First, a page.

c. Publicly traded stocks, bonds or mutual funds are valued based upon the mean between the highest and lowest quoted selling prices on the valuation date. Treas. Reg. §20.2031-2.

 d. A formal appraisal is required for closely held stock and unincor¬porated business interests. Treas. Reg. §§20.2031-2 and 20.2031-3.

 7. If a business or partnership is an asset of the trust immediate steps must be taken to preserve and protect the enterprise. The trustee should do the following:

a. Determine whether to continue or liquidate the enterprise; take the appropriate steps after this determination is made.

 b. Review corporate or partnership documents and interview part-ners/shareholders to determine the existence of buy-sell obligations or if business insurance exists.

 c. Contact the accountant for the enterprise for accounting and tax planning advice.

 8. Changing title to trust assets and probate assets.

 a. A death certificate should be recorded in any county where real estate was owned if there is a successor trustee and the title will not be transferred to another trust or heir.

 b. The decedent’s name should be removed from all assets either as an individual (through probate) or as trustee, unless a surviving trustee remains on title.

 (1) This is accomplished by contacting the holder of each asset and requesting the change.

 (2) Documentation will be required by each asset holder for distribution instructions and proof of death.

 c. The trust’s distribution provisions should be followed, which may require preparation of a deed to a beneficiary of the trust if an outright distribution.

(1) Any deed distributing property from the trust should be recorded.

 (2) The trustee should confirm that all non real-property assets are reregistered into the beneficiaries’ name as instructed by the trust.

 d. Copies of a Memorandum of Trust along with a certified copy of the death certificate are normally required before changing title or paying death benefits by:

 (1) Title insurance companies,

 (2) Financial institutions,

(3) Life insurance companies,

 (4) Securities firms and other asset holders.

 e. If there is a surviving spouse/trustee, all asset titles may remain unchanged. However title may be changed:

 (1) For emotional reasons the decedent’s name is often removed as trustee.

(2) If the trust provides, the assets may be split into two or more trusts at death, either for tax or family planning.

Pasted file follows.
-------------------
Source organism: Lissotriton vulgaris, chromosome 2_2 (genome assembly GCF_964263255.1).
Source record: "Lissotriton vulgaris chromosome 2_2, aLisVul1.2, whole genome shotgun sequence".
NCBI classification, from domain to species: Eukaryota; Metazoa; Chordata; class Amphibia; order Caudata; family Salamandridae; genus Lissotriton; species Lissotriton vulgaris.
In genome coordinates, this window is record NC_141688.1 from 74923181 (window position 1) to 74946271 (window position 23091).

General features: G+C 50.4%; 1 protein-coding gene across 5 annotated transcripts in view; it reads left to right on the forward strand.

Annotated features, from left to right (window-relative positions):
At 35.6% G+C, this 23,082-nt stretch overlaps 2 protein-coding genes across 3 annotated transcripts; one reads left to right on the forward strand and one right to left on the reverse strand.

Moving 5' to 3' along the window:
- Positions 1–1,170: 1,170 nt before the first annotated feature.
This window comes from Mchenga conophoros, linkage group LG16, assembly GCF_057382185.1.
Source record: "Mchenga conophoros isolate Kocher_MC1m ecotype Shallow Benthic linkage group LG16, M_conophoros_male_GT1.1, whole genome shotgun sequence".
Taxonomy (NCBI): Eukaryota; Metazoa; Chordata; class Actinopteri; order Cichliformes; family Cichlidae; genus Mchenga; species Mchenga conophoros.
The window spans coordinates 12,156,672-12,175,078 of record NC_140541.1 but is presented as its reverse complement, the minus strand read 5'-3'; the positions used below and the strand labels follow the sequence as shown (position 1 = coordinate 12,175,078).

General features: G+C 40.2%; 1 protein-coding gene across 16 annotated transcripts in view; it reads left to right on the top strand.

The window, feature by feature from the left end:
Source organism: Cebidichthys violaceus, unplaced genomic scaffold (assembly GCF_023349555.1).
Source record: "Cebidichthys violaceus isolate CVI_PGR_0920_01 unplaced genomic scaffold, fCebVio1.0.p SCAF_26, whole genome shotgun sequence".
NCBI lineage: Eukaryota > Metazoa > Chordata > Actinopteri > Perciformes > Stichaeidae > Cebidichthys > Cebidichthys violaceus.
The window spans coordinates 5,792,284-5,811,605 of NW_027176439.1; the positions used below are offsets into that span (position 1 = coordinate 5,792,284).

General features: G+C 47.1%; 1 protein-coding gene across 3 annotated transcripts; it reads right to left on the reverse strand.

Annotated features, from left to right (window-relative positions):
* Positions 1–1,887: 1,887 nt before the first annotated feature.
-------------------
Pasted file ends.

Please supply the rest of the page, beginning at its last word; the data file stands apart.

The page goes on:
B. Estate and Income Tax Issues

 1. A revocable trust becomes irrevocable upon death of the trustmaker. Its grantor trust status ends.

 a. An irrevocable trust needs a federal ID number.

 b. It is a calendar year taxpayer and files a 1041 tax return.

 2. Living trusts often dictate a division of assets upon the first spouse’s death to minimize the estate tax due on the total estate. This is generally accomplished by using a Marital Trust and a Family Trust.

 a. The Marital Trust is irrevocable and assets are generally retitled in its name on funding.

 b. The Family Trust is irrevocable and is comprised of the remaining assets.

 3. Funding the Marital and Family trusts are usually accomplished using a pecuniary or fractional share formula.

 a. Pecuniary Formula.

 (1) Triggers capital gain. Treas. Reg. §1.1014-4(a)(3).

 (2) Capital losses not allowed. Code §267.

 (3) Accelerates taxation of IRD. Code §691.

 b. Fractional Share Formula.

 (1) Does not trigger capital gain or accelerate IRD.

 (2) Can be difficult to administer.

 c. How long after the death of the trustmaker are the Marital and Family trusts funded?

 (1) Funding is not completely finalized until valuation of all assets is fixed.

 (2) Valuation isn’t fixed until its final for estate tax purposes. This process includes:

 (a) Selecting the valuation date as either date of death, or date six months after date of death (alternate valuation date).